Back-to-back world leader summits in Europe begin this weekend, with the goal of rallying Western nations behind Ukraine in its fight against Russia’s invasion and overcoming Turkey’s opposition to Finland and Sweden joining NATO.

The Group of Seven leading economic powers — the United States, Britain, Canada, France, Germany, Italy, and Japan — will meet in the Bavarian Alps in Germany, which holds the G-7’s rotating presidency this year.

Following the conclusion of the G-7, leaders from the NATO alliance’s 30 member countries will meet in Madrid for their annual summit on Wednesday and Thursday. Russia’s war in Ukraine will dominate both summits as leaders seek to project a united front against Kremlin aggression that has devastated Ukraine and plunged Europe and much of the rest of the world into economic and other crises.

Nations represented at the back-to-back meetings have sent billions of dollars in aid and arms to Ukraine and have united in their harsh condemnation of Russian President Vladimir Putin’s invasion.

Ukraine received another boost Thursday when European Union leaders unanimously approved its application to become a candidate for membership in the 27-nation bloc, though the process of joining will likely take years.

The United States and the European Union have imposed harsh economic sanctions on Moscow and Putin’s oligarchs, but major markets such as China and India continue to purchase Russian oil, reducing the impact of Western sanctions.

The membership of Finland and Sweden is a major unresolved issue for the NATO summit.

Russia’s war in Ukraine frightened both Nordic countries to the point where they abandoned their long-held neutrality policies and applied to join the military alliance. The applications must be approved by all 30 member countries. NATO Secretary-General Jens Stoltenberg supports the bid, and Biden showed his support by hosting the leaders of both countries in the Oval Office.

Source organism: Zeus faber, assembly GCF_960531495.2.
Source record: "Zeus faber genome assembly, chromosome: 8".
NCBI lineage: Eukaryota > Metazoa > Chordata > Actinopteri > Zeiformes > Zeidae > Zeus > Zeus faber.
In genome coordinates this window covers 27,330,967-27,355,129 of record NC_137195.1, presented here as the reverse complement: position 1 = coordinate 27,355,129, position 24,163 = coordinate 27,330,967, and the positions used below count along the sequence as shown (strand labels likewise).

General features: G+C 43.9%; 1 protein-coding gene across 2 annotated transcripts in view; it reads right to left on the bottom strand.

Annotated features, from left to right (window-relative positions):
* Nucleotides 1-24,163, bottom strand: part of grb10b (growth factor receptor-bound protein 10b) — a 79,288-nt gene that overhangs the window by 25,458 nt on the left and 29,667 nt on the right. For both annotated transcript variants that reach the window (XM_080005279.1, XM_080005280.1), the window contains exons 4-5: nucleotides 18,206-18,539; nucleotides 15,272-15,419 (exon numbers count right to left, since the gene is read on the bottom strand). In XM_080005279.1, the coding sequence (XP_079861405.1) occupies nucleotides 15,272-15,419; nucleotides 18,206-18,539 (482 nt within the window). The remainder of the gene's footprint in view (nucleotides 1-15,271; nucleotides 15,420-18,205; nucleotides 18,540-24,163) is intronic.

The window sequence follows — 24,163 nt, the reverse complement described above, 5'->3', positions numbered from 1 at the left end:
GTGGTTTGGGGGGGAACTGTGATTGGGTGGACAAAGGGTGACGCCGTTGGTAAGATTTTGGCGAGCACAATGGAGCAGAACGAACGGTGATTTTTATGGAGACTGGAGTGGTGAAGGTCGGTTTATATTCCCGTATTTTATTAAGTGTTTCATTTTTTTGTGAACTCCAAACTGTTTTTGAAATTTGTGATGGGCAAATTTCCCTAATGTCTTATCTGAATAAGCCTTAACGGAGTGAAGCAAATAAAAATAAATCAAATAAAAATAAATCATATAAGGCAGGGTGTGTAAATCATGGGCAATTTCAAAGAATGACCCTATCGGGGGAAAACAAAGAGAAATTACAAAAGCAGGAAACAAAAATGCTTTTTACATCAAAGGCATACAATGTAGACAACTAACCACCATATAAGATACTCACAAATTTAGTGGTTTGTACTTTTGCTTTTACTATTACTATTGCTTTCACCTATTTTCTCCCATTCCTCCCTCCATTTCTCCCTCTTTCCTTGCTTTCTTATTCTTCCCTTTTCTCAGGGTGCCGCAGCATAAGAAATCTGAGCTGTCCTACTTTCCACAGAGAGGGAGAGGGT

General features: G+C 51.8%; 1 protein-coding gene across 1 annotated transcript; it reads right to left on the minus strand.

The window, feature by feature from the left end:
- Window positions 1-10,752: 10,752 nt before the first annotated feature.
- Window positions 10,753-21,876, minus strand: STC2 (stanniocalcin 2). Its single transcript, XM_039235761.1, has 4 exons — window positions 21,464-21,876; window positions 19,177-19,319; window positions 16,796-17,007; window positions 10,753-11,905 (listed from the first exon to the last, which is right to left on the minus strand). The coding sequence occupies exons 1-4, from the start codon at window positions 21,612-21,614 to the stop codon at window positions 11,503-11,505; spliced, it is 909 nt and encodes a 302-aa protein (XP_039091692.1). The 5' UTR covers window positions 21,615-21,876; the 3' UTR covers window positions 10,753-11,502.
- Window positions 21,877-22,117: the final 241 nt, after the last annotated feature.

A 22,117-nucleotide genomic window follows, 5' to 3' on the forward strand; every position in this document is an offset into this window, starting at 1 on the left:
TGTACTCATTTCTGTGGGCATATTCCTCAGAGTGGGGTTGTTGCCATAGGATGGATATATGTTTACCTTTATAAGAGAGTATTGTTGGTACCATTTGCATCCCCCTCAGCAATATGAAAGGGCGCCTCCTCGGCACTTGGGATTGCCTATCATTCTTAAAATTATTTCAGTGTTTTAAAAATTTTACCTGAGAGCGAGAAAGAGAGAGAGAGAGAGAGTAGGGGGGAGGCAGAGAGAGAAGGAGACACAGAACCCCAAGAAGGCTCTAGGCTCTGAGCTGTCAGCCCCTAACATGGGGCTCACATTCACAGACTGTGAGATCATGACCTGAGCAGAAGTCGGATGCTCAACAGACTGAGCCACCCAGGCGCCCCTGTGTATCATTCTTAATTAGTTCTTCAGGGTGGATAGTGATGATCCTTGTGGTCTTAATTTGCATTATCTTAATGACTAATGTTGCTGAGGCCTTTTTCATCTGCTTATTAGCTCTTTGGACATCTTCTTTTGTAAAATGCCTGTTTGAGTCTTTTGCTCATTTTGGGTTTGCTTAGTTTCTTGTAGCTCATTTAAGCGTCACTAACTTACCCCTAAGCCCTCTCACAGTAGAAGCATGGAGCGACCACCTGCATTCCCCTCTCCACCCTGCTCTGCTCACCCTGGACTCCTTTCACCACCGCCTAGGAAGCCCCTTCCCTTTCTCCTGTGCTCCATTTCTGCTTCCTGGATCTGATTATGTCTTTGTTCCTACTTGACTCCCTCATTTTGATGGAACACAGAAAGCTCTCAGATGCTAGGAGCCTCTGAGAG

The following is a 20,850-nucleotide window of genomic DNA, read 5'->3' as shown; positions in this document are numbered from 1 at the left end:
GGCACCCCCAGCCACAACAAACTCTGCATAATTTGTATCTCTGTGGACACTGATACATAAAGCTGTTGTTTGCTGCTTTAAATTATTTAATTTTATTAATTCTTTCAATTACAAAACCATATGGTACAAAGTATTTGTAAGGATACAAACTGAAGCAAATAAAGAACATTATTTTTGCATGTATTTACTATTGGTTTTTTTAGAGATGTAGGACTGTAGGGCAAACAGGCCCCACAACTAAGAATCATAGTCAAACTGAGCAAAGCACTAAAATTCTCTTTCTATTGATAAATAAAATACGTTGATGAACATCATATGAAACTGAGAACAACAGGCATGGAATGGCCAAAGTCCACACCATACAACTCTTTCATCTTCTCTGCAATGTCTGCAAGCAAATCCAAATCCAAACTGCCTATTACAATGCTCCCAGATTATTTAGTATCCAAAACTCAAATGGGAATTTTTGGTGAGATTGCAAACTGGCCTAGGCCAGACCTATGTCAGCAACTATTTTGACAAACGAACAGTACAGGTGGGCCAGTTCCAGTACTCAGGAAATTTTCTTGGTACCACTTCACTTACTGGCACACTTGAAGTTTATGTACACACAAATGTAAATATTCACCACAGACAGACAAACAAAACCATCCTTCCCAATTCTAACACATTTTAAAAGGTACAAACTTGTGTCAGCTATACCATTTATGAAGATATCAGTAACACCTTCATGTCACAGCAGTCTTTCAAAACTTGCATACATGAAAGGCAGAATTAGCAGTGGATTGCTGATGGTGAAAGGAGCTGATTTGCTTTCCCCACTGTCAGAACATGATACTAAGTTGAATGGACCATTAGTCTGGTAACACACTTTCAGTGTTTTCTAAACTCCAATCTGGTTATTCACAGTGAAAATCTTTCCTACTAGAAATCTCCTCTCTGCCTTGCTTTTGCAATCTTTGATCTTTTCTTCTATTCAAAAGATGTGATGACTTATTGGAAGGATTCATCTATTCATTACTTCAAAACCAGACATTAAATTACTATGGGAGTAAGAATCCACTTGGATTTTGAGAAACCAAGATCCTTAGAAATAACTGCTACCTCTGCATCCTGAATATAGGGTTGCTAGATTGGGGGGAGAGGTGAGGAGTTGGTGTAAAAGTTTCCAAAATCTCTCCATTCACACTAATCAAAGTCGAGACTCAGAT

However, Turkish President Recep Tayyip Erdogan has so far slowed their admission, objecting to membership and pressuring both countries to change their stance on Kurdish insurgents whom Turkey considers terrorists.

All parties have been attempting to break the impasse, but whether Erdogan’s concerns can be addressed satisfactorily in Madrid remains to be seen. Sweden and Finland have been invited and are expected to participate.

NATO, which was established to contain the Soviet Union, is about to declare for the first time that confronting China’s rise is also part of its mission.

The alliance will unveil a new “Strategic Concept” in Madrid, the first update to its guiding principles since 2010, which explicitly mentions dealing with China’s challenges. The summit has also been invited by Pacific leaders from Japan, South Korea, New Zealand, and Australia.

The document represents a significant milestone in the United States’ efforts, under multiple presidents, to broaden the alliance’s focus to China, despite an increasingly bellicose Russia.

According to the Biden administration, Russia’s invasion of Ukraine has “firmed up” democracies against threats from autocracies in both Moscow and Beijing.

NATO, according to Chinese Foreign Ministry spokesman Wang Wenbin, is attempting to “start a new Cold War” and has warned against the alliance “drawing ideological lines that may induce confrontation.”

G-7 leaders will consider supporting a package of new climate change measures agreed to by senior officials last month.

These effectively require countries to phase out coal-fired electricity generation by 2035, to report transparently on their fossil-fuel subsidies, and to ensure that electric vehicles dominate new car sales by the end of the decade.

For the first time, senior G-7 officials acknowledged the need to provide developing countries with additional financial aid to deal with the loss and damage already occurring as a result of global warming. Wealthy nations have long opposed such a move, fearing they would be obligated to pay large compensation payments for decades of greenhouse gas emissions.

Poor countries want the G-7 to commit actual money after previous pledges of $100 billion in climate aid by 2020 fell through.

German Chancellor Olaf Scholz hopes they will also back his idea for an international “climate club” whose members would agree on minimum standards to avoid a patchwork of rules and emissions-related tariffs.